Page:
3. Click on the filename IHME_location_id_TO_tract_id at the top of the page and make the map layer the ‘target layer’ again.

  4. Now comes the hard part. In the Console on the left. Type help join and figure out what the command will be to join the IHME_location_id_TO_tract_id.csv data to the shapefile. You’re basically trying to map the keys TRACT_FLT and tract_id, which are the same in the shapefile and in the csv file. This is a tough one, so if you get stuck just check out the answer below.
  5. Convert to TopoJSON format!
Challenge 2b Answer

Try the following command: ``` join IHME_location_id_TO_tract_id.csv keys=TRACT_FLT,tract_id ``` You should be able to toggle the info button and mouse over the map to make sure you see `location_id` and `location_name` in the data fields.

REMOVE IHME_location_id_TO_tract_id from the list of layers

Change the projection to WGS84

  1. D3 likes latitude and longitude, not the projected coordinate system that this shapefile is in.
  2. Type: projections in the console to see all of the projections you can use.
  3. Then type proj wgs84 into the console to change the projection.

Simplify the layer

  1. Simplifying geometries is one thing that Mapshaper does really well. This can be done either via the ‘Simplify’ tab, or via the command line.
  2. To use the command line: simplify 0.1 keep-shapes will simplify to 10% and keep-shapes ensures that no polygons are removed in the simplification process.

Rename the layer

  1. So easy. Just type rename-layers census_tracts into the console. When there are multiple layers, just use commas between the layers, which are in the order you see them in the dropdown.

Export the finished product!

  1. Just click the Export button in the top right, select TopoJSON and save your file!

public_webserver_files/data/king_county_census_tracts.json (click to see the map on github’s leaflet renderer)

ADVANCED: How to build your own bash script to do this

* Download and install [Node.js]( * Install mapshaper globally on your computer (-g flag) ``` npm install -g mapshaper ``` * Add the bash tag `#!/usr/bin/env bash` * Start the command with ```mapshaper -i ``` to tell mapshaper which file to open * Each additional command can be added as a ```- ```, so to get up to the first challenge, our script would look like: ```bash #!/usr/bin/env bash mapshaper -i './tracts10_shore.shp' \ -filter-fields 'TRACT_FLT' \ ``` * Adding subsequent commands.... (Notice that I have to add a `\` to escape the carriage return.) ``` #!/usr/bin/env bash mapshaper -i './tracts10_shore.shp' \ -proj crs=wgs84 \ -simplify 0.1 keep-shapes \ -filter-fields 'TRACT_FLT' \ -join '../IHME_location_id_TO_tract_id.csv' keys=TRACT_FLT,tract_id \ -rename-layers census_tracts \ ``` * And finally, tell it what format, and what to output with ```-o format=topojson force king_county_census_transects.json```. ```bash #!/usr/bin/env bash mapshaper -i './tracts10_shore.shp' \ -proj crs=wgs84 \ -simplify 0.1 keep-shapes \ -filter-fields 'TRACT_FLT' \ -join '../IHME_location_id_TO_tract_id.csv' keys=TRACT_FLT,tract_id \ -rename-layers census_tracts \ -o format=topojson force king_county_census_transects.json ``` * Save the file as ``, and you can just run `sh` to rebuild your topojson file. * Now you can repeat the fun for other shapefiles, or make tweaks to your scripts! </p> </details> ## 3) Use D3 to build a legend ### D3 Basics #### To get familiar with D3, go through the first 3 sections of [this tutorial on D3 selections and binding data]( You can also browse through [the previous D3 tutorial]( for some more examples and challenges. Once you're feeling good about D3 Selections and Data Binding, head on to the next section. ### Three Little Rectangles #### This is a very simple example that's designed to get you acclimated to some of the nuances of D3 and JavaScript * Open `public_webserver_files/00-three-little-rectangles.html` in your web browser. * We'll step through the code together and learn to debug a bit in your browser's Dev Tools. #### Optional Challenge: figure out how to make D3 add some space between the three bars * Hint, look for where we add the `transform: translate(...)` attribute to `my_rectangle` ```javascript ... .attr('transform', function (rectangleHeight, index) { return 'translate(' + (rectangleWidth * index) + ',' + 0 + ')'; }); ```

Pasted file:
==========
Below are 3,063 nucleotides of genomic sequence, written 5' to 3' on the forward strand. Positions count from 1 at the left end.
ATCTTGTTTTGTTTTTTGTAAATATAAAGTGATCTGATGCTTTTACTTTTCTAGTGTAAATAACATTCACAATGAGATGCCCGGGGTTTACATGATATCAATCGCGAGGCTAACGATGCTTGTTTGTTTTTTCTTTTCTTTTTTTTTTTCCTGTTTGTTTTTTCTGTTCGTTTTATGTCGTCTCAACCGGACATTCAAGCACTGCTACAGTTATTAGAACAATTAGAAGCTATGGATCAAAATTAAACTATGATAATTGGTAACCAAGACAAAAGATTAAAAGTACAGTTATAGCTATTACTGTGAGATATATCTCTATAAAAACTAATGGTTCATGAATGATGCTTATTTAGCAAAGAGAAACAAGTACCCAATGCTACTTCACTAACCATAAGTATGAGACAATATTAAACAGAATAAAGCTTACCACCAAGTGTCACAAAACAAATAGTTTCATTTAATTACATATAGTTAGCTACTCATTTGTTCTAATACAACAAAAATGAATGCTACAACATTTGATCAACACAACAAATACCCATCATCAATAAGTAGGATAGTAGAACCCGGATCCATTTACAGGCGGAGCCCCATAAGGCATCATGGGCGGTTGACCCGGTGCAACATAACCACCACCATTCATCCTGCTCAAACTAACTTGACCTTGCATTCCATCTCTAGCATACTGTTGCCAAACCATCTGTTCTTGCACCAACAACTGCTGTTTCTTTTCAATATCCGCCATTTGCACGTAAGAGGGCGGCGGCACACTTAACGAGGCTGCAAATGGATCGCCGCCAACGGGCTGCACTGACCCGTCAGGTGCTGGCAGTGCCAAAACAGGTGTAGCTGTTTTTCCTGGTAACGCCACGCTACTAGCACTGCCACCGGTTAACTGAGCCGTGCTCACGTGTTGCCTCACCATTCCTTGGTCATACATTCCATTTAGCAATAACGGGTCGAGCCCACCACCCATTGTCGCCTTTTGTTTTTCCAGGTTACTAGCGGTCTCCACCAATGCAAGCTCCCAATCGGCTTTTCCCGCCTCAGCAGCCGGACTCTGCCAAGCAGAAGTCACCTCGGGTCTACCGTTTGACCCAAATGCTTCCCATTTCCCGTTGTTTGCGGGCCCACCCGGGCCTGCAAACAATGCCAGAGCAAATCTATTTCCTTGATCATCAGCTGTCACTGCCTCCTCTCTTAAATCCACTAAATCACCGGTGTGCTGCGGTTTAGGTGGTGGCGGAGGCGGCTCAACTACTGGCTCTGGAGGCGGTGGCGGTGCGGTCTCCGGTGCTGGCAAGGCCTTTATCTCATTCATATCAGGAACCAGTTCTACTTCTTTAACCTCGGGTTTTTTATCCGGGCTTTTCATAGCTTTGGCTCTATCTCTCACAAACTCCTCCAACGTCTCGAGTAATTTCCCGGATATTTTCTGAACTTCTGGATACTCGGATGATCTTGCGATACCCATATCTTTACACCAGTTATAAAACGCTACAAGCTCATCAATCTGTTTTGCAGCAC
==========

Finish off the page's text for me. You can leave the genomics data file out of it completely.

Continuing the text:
Optional Challenge Answer

* You'll just need to add some padding where we compute the new bar transformation ```javascript ... .attr('transform', function (rectangleHeight, index) { var padding = 20; return 'translate(' + ((rectangleWidth + padding) * index) + ',' + 0 + ')'; }); ```